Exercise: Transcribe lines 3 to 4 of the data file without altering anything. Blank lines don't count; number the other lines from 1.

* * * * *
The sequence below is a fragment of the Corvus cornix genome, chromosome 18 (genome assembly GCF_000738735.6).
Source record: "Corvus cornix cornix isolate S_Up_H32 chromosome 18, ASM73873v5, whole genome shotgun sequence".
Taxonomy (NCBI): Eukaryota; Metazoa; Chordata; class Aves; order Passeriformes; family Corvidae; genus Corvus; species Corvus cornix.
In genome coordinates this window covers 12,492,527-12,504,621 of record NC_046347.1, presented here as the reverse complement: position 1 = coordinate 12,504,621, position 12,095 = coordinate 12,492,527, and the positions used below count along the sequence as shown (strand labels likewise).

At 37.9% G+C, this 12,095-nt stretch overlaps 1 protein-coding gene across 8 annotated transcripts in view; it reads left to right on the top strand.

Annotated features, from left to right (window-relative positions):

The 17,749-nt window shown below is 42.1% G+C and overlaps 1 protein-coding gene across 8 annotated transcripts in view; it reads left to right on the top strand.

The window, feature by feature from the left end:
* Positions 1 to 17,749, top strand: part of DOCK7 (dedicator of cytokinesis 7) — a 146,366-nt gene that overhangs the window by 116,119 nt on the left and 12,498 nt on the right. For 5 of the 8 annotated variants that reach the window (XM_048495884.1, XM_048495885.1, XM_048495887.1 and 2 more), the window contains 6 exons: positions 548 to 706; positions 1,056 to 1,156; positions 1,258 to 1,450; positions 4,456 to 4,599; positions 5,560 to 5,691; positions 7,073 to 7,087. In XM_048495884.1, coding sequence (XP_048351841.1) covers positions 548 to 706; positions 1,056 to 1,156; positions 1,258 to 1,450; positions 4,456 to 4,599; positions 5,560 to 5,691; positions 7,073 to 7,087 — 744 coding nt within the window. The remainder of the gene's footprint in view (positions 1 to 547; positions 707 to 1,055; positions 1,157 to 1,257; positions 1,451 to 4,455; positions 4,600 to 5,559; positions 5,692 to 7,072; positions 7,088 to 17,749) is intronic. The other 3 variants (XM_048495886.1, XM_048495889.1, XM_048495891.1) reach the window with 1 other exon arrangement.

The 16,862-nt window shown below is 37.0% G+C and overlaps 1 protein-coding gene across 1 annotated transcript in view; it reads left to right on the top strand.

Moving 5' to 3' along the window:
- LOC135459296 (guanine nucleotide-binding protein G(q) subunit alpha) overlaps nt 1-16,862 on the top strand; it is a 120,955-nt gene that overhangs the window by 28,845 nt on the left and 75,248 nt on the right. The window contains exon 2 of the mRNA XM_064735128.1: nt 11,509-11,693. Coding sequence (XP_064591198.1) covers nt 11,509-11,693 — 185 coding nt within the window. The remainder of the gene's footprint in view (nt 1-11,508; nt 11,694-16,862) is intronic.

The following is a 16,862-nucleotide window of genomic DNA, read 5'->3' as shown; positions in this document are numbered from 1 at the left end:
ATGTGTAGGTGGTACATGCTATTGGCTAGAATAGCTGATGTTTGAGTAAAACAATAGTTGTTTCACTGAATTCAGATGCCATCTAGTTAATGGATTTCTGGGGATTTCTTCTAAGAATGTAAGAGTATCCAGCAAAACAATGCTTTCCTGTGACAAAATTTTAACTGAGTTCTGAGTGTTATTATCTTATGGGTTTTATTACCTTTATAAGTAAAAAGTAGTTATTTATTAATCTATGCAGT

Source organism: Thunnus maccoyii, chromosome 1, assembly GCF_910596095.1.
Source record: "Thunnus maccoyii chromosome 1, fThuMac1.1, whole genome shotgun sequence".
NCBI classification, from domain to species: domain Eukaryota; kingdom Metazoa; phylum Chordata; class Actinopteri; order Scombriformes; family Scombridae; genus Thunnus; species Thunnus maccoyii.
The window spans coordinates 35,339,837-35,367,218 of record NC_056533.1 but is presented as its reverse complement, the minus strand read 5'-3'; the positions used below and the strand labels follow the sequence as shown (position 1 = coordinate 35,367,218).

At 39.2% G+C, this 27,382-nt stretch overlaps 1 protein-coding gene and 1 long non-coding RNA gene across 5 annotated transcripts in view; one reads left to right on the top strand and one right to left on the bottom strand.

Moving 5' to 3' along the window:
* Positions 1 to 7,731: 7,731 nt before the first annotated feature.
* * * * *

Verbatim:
Taxonomy (NCBI): Eukaryota; Metazoa; Chordata; class Aves; order Passeriformes; family Corvidae; genus Corvus; species Corvus cornix.
In genome coordinates this window covers 12,492,527-12,504,621 of record NC_046347.1, presented here as the reverse complement: position 1 = coordinate 12,504,621, position 12,095 = coordinate 12,492,527, and the positions used below count along the sequence as shown (strand labels likewise).